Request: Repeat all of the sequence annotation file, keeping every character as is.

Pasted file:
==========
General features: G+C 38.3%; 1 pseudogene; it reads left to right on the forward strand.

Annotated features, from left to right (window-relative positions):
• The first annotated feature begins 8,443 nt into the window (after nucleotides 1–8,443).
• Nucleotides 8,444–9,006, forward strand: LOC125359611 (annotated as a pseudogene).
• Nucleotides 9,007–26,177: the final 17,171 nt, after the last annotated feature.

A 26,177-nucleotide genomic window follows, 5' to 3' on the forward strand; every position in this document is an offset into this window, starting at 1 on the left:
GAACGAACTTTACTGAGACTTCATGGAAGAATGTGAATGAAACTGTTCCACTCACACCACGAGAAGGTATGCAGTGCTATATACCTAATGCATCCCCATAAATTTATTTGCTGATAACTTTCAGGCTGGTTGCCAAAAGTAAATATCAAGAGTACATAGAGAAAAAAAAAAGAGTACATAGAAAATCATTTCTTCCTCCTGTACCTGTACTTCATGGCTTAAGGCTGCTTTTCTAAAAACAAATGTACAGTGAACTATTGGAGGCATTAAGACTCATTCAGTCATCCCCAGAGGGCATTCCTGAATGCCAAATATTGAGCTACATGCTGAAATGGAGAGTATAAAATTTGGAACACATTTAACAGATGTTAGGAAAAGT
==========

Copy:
General features: G+C 38.3%; 1 pseudogene; it reads left to right on the forward strand.

Annotated features, from left to right (window-relative positions):
• The first annotated feature begins 8,443 nt into the window (after nucleotides 1–8,443).
• Nucleotides 8,444–9,006, forward strand: LOC125359611 (annotated as a pseudogene).
• Nucleotides 9,007–26,177: the final 17,171 nt, after the last annotated feature.

A 26,177-nucleotide genomic window follows, 5' to 3' on the forward strand; every position in this document is an offset into this window, starting at 1 on the left:
GAACGAACTTTACTGAGACTTCATGGAAGAATGTGAATGAAACTGTTCCACTCACACCACGAGAAGGTATGCAGTGCTATATACCTAATGCATCCCCATAAATTTATTTGCTGATAACTTTCAGGCTGGTTGCCAAAAGTAAATATCAAGAGTACATAGAGAAAAAAAAAAGAGTACATAGAAAATCATTTCTTCCTCCTGTACCTGTACTTCATGGCTTAAGGCTGCTTTTCTAAAAACAAATGTACAGTGAACTATTGGAGGCATTAAGACTCATTCAGTCATCCCCAGAGGGCATTCCTGAATGCCAAATATTGAGCTACATGCTGAAATGGAGAGTATAAAATTTGGAACACATTTAACAGATGTTAGGAAAAGT